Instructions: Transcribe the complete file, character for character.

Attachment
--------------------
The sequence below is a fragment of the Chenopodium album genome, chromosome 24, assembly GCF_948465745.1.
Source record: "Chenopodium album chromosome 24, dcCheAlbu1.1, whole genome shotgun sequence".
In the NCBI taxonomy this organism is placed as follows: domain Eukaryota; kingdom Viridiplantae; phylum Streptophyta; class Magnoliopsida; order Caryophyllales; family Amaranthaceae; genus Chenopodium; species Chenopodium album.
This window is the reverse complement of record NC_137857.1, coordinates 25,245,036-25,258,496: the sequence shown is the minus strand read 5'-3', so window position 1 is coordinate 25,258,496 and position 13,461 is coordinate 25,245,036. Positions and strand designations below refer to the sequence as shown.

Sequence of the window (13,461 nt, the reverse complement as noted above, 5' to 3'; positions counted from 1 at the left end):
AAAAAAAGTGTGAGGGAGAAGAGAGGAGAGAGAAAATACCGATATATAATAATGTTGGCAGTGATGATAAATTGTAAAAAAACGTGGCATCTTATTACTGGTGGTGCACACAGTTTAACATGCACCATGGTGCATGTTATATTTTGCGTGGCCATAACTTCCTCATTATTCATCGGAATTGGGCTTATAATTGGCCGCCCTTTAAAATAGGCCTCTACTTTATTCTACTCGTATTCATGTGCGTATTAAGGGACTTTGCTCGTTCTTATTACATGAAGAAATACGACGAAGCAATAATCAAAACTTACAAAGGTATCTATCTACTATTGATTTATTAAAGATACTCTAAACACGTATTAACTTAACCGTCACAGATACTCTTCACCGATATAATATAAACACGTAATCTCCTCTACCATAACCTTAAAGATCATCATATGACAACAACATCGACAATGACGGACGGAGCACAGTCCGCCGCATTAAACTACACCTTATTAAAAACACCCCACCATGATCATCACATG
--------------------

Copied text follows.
The sequence below is a fragment of the Chenopodium album genome, chromosome 24, assembly GCF_948465745.1.
Source record: "Chenopodium album chromosome 24, dcCheAlbu1.1, whole genome shotgun sequence".
In the NCBI taxonomy this organism is placed as follows: domain Eukaryota; kingdom Viridiplantae; phylum Streptophyta; class Magnoliopsida; order Caryophyllales; family Amaranthaceae; genus Chenopodium; species Chenopodium album.
This window is the reverse complement of record NC_137857.1, coordinates 25,245,036-25,258,496: the sequence shown is the minus strand read 5'-3', so window position 1 is coordinate 25,258,496 and position 13,461 is coordinate 25,245,036. Positions and strand designations below refer to the sequence as shown.

Sequence of the window (13,461 nt, the reverse complement as noted above, 5' to 3'; positions counted from 1 at the left end):
AAAAAAAGTGTGAGGGAGAAGAGAGGAGAGAGAAAATACCGATATATAATAATGTTGGCAGTGATGATAAATTGTAAAAAAACGTGGCATCTTATTACTGGTGGTGCACACAGTTTAACATGCACCATGGTGCATGTTATATTTTGCGTGGCCATAACTTCCTCATTATTCATCGGAATTGGGCTTATAATTGGCCGCCCTTTAAAATAGGCCTCTACTTTATTCTACTCGTATTCATGTGCGTATTAAGGGACTTTGCTCGTTCTTATTACATGAAGAAATACGACGAAGCAATAATCAAAACTTACAAAGGTATCTATCTACTATTGATTTATTAAAGATACTCTAAACACGTATTAACTTAACCGTCACAGATACTCTTCACCGATATAATATAAACACGTAATCTCCTCTACCATAACCTTAAAGATCATCATATGACAACAACATCGACAATGACGGACGGAGCACAGTCCGCCGCATTAAACTACACCTTATTAAAAACACCCCACCATGATCATCACATG